Again, crunching the dyno numbers shows a peak system output of something like 460 hp and 375 lb-ft. In this mode, think of the Vonnen as acting like a 4.5-liter flat-six.
The power and torque are indeed commendable, but Vonnen’s biggest accomplishment is signified by the "Shadow" in the Vonnen Shadow Drive name: it’s invisible. VSD is so seamlessly integrated that, if you couldn’t hear the electric motor's high-pitched whine, you’d never know it was there. In fact, the Porsche’s engine computer doesn’t even know it’s there—Vonnen’s add-on system receives throttle position, RPM, and PDK clutch-pressure data from the car's OBDII port to do its thing, but does not talk to the factory Porsche control systems. For all the car’s computer knows, it’s a particularly quick, bone-stock 911. Maybe it’s heading down a hill? Maybe it’s filled with helium? It doesn’t ask such questions.
Climbing 2100 feet over a seven-mile stretch of twisty mountain road near the company's Silicon Valley offices, the Vonnen 911 felt just like a 991, only with a ton more torque and power. In Sport mode, the system didn’t hit its thermal or battery-capacity limits, but by the top of the mountain, things were sufficiently preheated that Overboost lasted just a second or three before it started to cut power. A few seconds in time-out brought it back—but it’s safe to say that while Overboost isn’t quite repeatable, Sport mode is up for the rigors of what most people can use on public roads.
VSD performs regen any time the battery isn’t full, and will do it when cruising or idling. It ramps up regen in lockstep with brake-system pressure, and it feels completely natural—with regen active, it simply feels like there's slightly more engine drag off-throttle.
All of which continues to give the impression that you’re driving a conventional 991 with a far larger engine. Except, as Vonnen points out, living with VSD means living without the compromises of a large, angry, cammed-to-filth engine: No terrible fuel economy. No lumpy idle. No reliability issues. I’d put a "5.0" badge on mine, just to piss everyone off.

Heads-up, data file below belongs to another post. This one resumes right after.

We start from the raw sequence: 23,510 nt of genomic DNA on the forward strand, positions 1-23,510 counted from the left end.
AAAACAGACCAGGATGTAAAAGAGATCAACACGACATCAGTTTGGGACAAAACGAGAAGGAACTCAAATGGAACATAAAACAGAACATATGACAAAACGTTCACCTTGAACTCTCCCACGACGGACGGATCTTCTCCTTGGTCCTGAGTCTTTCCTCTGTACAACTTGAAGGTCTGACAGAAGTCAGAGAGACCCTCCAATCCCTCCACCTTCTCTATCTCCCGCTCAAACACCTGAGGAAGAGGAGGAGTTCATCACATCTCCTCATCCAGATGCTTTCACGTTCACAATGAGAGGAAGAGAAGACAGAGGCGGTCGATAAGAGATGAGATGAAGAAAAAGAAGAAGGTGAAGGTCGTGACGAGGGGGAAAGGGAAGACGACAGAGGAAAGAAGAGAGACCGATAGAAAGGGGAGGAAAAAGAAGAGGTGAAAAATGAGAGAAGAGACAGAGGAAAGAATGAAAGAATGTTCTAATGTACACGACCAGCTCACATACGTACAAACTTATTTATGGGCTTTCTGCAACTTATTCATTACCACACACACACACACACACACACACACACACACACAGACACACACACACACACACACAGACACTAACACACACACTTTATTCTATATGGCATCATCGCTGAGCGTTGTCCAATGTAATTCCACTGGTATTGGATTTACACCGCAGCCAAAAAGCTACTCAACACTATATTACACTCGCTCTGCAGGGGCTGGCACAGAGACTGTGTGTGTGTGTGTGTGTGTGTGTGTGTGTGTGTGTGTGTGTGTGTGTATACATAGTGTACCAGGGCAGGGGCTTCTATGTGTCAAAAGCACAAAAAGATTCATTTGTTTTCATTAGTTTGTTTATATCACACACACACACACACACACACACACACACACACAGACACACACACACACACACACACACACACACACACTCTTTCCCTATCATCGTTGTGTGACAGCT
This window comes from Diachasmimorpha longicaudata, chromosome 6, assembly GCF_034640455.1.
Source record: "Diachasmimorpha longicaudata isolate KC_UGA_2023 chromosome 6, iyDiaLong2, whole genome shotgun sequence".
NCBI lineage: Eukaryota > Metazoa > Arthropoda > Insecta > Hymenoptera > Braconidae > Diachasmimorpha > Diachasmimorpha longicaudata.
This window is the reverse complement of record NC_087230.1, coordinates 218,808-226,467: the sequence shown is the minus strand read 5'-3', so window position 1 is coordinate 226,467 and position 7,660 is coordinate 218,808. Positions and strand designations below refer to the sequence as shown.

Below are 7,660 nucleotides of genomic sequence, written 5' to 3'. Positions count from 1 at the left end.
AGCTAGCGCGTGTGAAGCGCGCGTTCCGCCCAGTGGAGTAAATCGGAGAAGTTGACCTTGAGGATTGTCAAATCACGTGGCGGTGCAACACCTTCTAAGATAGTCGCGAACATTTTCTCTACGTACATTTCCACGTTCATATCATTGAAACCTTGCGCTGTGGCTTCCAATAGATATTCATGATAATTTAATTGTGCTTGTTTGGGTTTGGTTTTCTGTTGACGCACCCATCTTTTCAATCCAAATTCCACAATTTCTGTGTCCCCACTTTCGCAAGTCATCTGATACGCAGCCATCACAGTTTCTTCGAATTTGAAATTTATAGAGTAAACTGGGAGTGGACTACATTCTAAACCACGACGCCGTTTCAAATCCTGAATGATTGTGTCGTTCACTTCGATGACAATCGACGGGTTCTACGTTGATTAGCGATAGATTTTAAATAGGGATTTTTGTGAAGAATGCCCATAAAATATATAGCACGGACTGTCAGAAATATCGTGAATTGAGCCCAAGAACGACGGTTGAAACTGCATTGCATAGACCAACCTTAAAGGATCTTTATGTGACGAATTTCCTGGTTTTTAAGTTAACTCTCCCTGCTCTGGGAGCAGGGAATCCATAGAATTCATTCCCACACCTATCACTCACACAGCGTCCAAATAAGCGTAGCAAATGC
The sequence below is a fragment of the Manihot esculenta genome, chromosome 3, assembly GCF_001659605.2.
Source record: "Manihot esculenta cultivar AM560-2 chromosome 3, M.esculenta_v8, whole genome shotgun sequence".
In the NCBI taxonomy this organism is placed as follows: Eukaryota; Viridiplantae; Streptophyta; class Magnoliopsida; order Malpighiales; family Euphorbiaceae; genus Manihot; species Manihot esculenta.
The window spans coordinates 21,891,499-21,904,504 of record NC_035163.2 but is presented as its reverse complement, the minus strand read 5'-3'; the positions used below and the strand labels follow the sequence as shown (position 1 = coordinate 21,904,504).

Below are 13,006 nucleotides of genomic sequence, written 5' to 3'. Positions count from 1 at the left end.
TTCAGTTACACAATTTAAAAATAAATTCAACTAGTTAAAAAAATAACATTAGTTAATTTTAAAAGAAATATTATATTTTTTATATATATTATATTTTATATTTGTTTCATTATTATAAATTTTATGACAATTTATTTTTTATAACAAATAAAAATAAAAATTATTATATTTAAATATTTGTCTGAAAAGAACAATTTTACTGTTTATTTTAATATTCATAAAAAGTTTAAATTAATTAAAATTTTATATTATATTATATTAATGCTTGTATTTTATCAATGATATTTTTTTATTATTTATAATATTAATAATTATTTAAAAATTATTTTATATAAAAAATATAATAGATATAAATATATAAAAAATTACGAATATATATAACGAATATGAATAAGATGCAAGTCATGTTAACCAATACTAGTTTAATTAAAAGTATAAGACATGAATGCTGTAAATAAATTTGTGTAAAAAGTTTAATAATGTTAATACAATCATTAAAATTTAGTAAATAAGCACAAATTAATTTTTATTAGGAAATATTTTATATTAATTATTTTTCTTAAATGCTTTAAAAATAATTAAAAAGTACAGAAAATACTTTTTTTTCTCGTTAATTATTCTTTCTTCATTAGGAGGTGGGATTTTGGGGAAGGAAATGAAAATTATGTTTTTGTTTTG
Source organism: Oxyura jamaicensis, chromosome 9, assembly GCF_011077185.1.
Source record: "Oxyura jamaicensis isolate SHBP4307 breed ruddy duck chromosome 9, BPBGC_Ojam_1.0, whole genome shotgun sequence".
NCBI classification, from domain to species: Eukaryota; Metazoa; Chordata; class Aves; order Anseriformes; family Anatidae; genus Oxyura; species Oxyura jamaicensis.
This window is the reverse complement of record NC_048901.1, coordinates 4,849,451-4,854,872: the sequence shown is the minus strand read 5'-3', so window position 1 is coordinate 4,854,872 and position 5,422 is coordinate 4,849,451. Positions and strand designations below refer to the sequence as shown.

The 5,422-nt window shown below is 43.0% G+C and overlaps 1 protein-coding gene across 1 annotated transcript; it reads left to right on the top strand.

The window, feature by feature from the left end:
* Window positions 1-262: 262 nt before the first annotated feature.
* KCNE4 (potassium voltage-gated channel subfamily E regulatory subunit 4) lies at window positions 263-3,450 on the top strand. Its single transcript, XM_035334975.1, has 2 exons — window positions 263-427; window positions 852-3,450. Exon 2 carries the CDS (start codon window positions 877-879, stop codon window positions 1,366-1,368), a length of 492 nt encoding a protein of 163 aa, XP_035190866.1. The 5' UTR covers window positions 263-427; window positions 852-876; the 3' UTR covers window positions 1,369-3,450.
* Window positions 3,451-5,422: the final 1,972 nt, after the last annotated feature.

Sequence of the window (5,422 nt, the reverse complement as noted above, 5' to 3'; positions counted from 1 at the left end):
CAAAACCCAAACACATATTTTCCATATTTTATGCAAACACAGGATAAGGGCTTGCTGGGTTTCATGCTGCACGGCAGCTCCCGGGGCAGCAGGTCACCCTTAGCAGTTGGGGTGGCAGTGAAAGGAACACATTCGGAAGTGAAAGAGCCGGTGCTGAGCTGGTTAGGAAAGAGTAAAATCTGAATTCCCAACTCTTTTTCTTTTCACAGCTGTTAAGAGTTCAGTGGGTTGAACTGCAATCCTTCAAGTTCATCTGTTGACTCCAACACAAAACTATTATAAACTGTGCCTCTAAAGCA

If this all sounds too good to be true, it’s not. It’s just… too expensive.
See, Vonnen charges $75,000 to install the system. In the case of a base 991.1 Carrera, that means VSD costs as much as the car. Much of that considerable expense is likely due to the battery. On average, lithium-ion car batteries now cost car manufacturers $200 per kWh of capacity. But the VSD's 1.0-kWh battery is worth far more than $200, because it doesn't act like a normal EV battery. At max power output, the robust battery in a Tesla Model S P100D could empty itself in about 15 minutes. Of course, it would overheat long before this.
The VSD’s battery is asked to supply enough peak power that it would fully deplete itself in less than 30 seconds! Or, it would be, if the motor didn’t overheat first. Point is, this battery needs to be extraordinarily power-dense, as compared to the typical EV battery, which is energy-dense. And that, according to Vonnen, costs serious money.
Vonnen insists this Carrera is a proof-of-concept prototype and understands that the market for a $75,000 upgrade to a base 991.1 C2 is likely infinitesimal. Next up? Well, there’s a 991 GT3 sitting in the back of Vonnen’s workshop. You do the math.
Still, the beauty of a GT3 (and indeed any Porsche) isn’t just the capability, it’s that the level of performance is always there. In that sense, VSD's system doesn’t measure up to the robustness of the car it’s installed in. And frankly, a 100-hp boost in a GT3 that's already cranking out 500 hp would feel like an incremental gain.
But on a car whose engine is only cranking out 130 hp, like an early 911, this would be a order-of-magnitude game-changer. And, luckily for Vonnen, not only are those cars worth a fortune, their owners have money to burn. If I owned an early long-hood air-cooled 911, I’d keep the original small-displacement flat-six and throw in a VSD. I’d have a sweet, numbers-matching little car that would blow away big-block monsters with none of the personality change that comes from an engine swap. And if you’ve priced performance builds on big air-cooled Porsche engines lately, $75,000 suddenly doesn’t seem so expensive.
Until then, the 2013 Vonnen Carrera VSD remains a fascinating proof of concept, showing off a truly magnificent engineering project that’s been installed in the wrong car.